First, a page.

The so-called “smart services” will be part of an integrated-industry portfolio: A car will be sold together with regular maintenance services. And a machine tool will be sold with adaptable software solutions. Soon, European citizens may not need to buy their own car but rather a mobility service. We are moving towards the servitisation of our economy and our society. The boundaries between industry sectors are blurring. Digital technology companies are entering other sectors, with new value propositions. The value is being reshuffled among business partners, old and newcomers, across the value chains.

For example, Big Data, sensors and innovative business models are re-designing health management. The pharmaceuticals value chain is being heavily reshuffled to allow for personalised monitoring and performance-based drug production. In the near future, 30 to 40 per cent of the value in the automotive value chain may pass through digital platforms. Those who are smart enough to re-organise the value chains to make them more agile, responsive and competitive will benefit. Those who are smart enough will offer high value added services.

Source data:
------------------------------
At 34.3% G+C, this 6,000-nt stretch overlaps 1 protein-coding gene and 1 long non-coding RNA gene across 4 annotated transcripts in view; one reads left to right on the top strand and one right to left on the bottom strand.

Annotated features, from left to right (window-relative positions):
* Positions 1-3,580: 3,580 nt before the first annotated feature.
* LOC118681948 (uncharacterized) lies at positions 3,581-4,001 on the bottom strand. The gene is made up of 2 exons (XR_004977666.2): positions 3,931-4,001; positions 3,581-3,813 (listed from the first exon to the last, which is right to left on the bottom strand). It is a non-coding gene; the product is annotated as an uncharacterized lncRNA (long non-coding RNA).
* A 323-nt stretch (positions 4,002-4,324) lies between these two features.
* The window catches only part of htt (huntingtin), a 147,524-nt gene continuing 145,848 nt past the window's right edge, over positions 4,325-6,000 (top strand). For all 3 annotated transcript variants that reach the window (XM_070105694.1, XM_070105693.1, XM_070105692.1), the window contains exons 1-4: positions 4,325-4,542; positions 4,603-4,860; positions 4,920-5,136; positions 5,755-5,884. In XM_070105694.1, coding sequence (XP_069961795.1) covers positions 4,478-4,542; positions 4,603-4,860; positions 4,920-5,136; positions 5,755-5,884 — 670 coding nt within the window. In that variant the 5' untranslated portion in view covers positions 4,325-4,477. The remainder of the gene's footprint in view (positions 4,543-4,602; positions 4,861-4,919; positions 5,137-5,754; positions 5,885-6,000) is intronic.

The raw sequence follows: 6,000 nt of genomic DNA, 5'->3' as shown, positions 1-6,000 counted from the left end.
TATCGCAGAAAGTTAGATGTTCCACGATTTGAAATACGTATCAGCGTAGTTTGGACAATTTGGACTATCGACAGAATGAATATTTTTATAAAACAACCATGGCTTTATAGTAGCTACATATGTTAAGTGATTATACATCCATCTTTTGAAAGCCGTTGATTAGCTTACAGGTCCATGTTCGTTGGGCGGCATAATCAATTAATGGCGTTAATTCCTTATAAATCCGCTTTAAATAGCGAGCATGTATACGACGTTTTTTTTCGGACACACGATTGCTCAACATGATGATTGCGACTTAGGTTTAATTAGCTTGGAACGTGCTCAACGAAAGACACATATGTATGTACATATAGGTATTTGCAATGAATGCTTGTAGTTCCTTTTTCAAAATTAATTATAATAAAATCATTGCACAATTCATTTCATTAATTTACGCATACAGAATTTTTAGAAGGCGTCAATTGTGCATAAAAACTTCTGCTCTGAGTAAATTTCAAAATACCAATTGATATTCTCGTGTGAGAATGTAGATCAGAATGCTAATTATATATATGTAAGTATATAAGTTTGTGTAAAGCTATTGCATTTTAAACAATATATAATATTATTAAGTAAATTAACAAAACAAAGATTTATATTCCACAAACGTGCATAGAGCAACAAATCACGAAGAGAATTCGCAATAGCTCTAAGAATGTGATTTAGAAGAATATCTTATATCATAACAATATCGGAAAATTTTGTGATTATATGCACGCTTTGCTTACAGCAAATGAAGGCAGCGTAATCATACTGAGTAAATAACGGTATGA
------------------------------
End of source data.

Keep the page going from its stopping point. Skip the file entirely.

So digital technologies offer the key to secure a robust industrial base for Europe also in the future. They offer huge opportunities for our companies. And if they can seize them, that will mean more jobs for our citizens. But unfortunately, too few European businesses are seizing those opportunities. Too many European businesses - in particular the small ones - are slow to change and are not investing enough in new technologies. Only 1.7 per cent of EU companies make use of all these advanced digital technologies and reap the new business opportunities. 41 per cent of businesses do not use ANY of them. A new survey shows that almost half of European manufacturing companies have not used advanced manufacturing technologies in the past and do not plan to use them in the next year.